Whitley Co. announces first homicide conviction in an overdose death

Whitley Co. announces first homicide conviction in an overdose death
Published: Aug. 10, 2023 at 3:58 PM EDT
Email This Link
Share on Pinterest
Share on LinkedIn

WHITLEY COUNTY, Ky. (WKYT) - Whitley County’s Commonwealth Attorney announced their first homicide conviction in an overdose death on Wednesday.

A judge sentenced a man who admitted to selling drugs to a victim, which resulted in their death.

Commonwealth Attorney Ronnie Bowling says Whitley County is a community that has been gripped by opioids in the past, and now fentanyl has led his office to have zero tolerance with drug-related crimes.

“I’m not naive enough to say I’m going to fix the drug problem. I know better. But, our job is to fight it as aggressively as we can head-on,” Bowling said.

Bowling says fentanyl has tightened its grip on Whitley County.

“This is a wonderful community. I mean, I live here by choice. It’s a wonderful place to raise a family. Excellent school system, a very tight-knit close community that you can really call home for your family and you’re extended family. And fentanyl has done its part in destroying that,” Bowling said.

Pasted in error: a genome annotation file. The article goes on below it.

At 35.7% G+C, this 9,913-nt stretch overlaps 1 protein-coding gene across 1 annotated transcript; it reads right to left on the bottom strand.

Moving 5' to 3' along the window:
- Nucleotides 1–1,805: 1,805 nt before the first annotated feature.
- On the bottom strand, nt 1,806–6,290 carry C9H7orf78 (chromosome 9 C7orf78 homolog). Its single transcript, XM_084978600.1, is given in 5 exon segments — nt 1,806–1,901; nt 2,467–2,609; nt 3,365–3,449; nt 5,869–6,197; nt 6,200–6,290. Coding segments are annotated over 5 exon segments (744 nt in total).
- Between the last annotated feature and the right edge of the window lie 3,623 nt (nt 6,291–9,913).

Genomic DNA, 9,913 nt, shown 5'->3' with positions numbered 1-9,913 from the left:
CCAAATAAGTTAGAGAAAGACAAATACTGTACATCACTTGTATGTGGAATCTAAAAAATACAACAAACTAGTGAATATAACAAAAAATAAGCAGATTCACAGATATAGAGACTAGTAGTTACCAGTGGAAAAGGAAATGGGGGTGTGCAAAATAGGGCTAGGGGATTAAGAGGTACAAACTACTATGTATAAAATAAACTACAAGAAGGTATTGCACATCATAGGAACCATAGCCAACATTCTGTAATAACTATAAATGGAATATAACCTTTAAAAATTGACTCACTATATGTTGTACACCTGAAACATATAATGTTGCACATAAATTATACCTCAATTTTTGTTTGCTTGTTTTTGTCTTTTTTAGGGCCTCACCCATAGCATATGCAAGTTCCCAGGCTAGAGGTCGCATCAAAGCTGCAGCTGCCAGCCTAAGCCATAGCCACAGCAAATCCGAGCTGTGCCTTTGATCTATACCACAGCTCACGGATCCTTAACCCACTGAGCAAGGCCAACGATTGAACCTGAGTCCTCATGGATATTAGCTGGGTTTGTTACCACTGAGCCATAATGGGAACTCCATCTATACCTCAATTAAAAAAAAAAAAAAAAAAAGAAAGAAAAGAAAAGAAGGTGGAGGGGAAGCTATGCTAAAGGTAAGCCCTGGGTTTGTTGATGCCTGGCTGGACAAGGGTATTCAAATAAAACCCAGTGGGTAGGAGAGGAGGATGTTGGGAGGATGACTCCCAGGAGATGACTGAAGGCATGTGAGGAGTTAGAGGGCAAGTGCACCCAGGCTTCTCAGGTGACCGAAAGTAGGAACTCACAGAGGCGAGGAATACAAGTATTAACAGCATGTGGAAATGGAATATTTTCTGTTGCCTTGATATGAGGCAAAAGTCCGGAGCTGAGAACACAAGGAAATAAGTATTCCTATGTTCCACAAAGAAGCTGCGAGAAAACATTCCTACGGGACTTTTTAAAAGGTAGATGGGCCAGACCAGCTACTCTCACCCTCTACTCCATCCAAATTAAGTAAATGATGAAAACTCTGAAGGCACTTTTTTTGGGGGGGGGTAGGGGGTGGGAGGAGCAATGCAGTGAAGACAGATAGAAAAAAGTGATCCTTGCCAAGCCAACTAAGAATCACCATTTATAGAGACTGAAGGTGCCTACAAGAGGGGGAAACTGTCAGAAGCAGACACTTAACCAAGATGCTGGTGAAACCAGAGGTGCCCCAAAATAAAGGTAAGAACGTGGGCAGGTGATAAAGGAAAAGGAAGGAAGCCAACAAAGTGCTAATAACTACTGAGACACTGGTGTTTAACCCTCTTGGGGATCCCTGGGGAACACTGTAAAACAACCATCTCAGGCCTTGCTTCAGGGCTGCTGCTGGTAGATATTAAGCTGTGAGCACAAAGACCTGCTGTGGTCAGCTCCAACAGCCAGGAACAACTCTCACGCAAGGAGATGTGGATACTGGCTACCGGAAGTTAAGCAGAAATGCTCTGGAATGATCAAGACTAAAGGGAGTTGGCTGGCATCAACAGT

The message to fentanyl dealers is if you sell it to someone for their last time, it will lead to jail time.

“If you’re dealing fentanyl, you will face homicide charges if you cause deaths in this community,” said Bowling.

That is what happened to Bruce Hudson. Hudson pleaded guilty to second-degree manslaughter and drug charges after a victim he sold drugs to died as a result.

Bowling says the tight community makes it hard for sellers to hide.

“We’re still a small community. If you’re known as a fentanyl dealer, it’s really hard to rest easy because law enforcement knows to look at you at all times,” said Bowling.

And that despite the conviction being the first in the county, there’s no time for celebration.

“At the end of the day, it’s really nice to say we have a conviction, and it’s the first of its kind, and hopefully many more to follow, but a family still buried a loved one,” Bowling said.

While Hudson will have to serve at least half of his sentence, Bowling tells us this is not a standard sentence and will change from defendant to defendant.